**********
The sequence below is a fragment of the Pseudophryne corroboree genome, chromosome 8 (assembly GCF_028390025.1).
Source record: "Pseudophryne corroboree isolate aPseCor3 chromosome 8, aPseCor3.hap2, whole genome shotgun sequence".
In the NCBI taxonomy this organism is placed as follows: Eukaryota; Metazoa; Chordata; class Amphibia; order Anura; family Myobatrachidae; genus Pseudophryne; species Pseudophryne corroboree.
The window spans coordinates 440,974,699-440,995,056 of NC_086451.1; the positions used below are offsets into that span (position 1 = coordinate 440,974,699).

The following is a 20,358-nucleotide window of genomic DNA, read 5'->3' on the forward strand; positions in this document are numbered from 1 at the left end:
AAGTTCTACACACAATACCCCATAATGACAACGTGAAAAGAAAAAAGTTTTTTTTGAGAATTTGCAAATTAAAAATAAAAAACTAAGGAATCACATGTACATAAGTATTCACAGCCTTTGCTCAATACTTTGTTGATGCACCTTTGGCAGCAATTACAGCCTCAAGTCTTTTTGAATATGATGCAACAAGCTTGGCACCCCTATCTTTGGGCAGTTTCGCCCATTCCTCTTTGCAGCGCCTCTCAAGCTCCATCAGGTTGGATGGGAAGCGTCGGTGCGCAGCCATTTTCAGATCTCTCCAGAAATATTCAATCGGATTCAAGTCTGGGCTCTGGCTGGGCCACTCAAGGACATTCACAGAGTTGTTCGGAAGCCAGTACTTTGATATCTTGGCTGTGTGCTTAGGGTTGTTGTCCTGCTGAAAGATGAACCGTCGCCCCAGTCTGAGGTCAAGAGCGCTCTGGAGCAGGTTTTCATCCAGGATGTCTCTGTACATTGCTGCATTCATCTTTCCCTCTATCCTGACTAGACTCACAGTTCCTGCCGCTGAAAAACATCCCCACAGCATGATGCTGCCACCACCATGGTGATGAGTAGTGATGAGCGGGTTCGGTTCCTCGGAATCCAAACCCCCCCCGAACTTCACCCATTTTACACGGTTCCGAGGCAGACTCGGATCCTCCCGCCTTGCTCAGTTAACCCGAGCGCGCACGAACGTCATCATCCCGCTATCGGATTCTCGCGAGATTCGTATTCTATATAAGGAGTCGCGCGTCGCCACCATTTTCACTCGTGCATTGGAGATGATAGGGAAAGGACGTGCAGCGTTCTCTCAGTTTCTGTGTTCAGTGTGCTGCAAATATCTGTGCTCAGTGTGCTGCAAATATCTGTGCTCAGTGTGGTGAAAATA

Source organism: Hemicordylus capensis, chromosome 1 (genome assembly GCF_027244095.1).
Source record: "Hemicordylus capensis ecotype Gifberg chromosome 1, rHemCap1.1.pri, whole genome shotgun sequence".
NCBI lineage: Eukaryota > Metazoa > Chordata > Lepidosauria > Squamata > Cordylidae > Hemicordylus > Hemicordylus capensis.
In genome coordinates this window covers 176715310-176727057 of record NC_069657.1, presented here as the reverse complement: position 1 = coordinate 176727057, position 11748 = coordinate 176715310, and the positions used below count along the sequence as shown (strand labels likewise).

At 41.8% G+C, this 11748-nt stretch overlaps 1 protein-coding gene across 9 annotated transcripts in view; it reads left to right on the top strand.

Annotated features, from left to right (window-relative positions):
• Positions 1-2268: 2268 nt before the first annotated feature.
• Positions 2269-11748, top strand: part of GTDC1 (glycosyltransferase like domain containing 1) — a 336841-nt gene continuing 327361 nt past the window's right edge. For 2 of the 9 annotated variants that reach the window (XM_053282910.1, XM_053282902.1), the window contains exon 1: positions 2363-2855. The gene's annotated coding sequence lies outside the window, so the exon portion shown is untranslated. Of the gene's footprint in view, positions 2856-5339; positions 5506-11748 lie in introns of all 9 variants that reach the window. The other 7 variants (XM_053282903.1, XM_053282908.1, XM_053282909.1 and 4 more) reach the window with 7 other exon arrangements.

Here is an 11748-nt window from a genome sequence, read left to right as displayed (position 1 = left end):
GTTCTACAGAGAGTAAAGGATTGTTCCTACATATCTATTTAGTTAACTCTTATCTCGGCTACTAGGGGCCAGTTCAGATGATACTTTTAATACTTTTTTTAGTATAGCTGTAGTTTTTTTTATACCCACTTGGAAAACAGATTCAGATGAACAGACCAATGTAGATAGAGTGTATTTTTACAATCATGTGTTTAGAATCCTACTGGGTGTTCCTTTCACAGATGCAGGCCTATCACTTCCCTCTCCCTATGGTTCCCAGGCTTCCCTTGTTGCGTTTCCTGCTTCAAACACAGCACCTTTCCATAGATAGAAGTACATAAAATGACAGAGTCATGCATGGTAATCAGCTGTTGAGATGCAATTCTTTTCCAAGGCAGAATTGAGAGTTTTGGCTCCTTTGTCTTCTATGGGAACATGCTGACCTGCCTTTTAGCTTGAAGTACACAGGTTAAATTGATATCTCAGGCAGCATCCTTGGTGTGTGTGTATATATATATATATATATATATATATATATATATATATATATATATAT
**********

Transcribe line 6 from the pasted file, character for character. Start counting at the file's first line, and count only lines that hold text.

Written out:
AAGTTCTACACACAATACCCCATAATGACAACGTGAAAAGAAAAAAGTTTTTTTTGAGAATTTGCAAATTAAAAATAAAAAACTAAGGAATCACATGTACATAAGTATTCACAGCCTTTGCTCAATACTTTGTTGATGCACCTTTGGCAGCAATTACAGCCTCAAGTCTTTTTGAATATGATGCAACAAGCTTGGCACCCCTATCTTTGGGCAGTTTCGCCCATTCCTCTTTGCAGCGCCTCTCAAGCTCCATCAGGTTGGATGGGAAGCGTCGGTGCGCAGCCATTTTCAGATCTCTCCAGAAATATTCAATCGGATTCAAGTCTGGGCTCTGGCTGGGCCACTCAAGGACATTCACAGAGTTGTTCGGAAGCCAGTACTTTGATATCTTGGCTGTGTGCTTAGGGTTGTTGTCCTGCTGAAAGATGAACCGTCGCCCCAGTCTGAGGTCAAGAGCGCTCTGGAGCAGGTTTTCATCCAGGATGTCTCTGTACATTGCTGCATTCATCTTTCCCTCTATCCTGACTAGACTCACAGTTCCTGCCGCTGAAAAACATCCCCACAGCATGATGCTGCCACCACCATGGTGATGAGTAGTGATGAGCGGGTTCGGTTCCTCGGAATCCAAACCCCCCCCGAACTTCACCCATTTTACACGGTTCCGAGGCAGACTCGGATCCTCCCGCCTTGCTCAGTTAACCCGAGCGCGCACGAACGTCATCATCCCGCTATCGGATTCTCGCGAGATTCGTATTCTATATAAGGAGTCGCGCGTCGCCACCATTTTCACTCGTGCATTGGAGATGATAGGGAAAGGACGTGCAGCGTTCTCTCAGTTTCTGTGTTCAGTGTGCTGCAAATATCTGTGCTCAGTGTGCTGCAAATATCTGTGCTCAGTGTGGTGAAAATA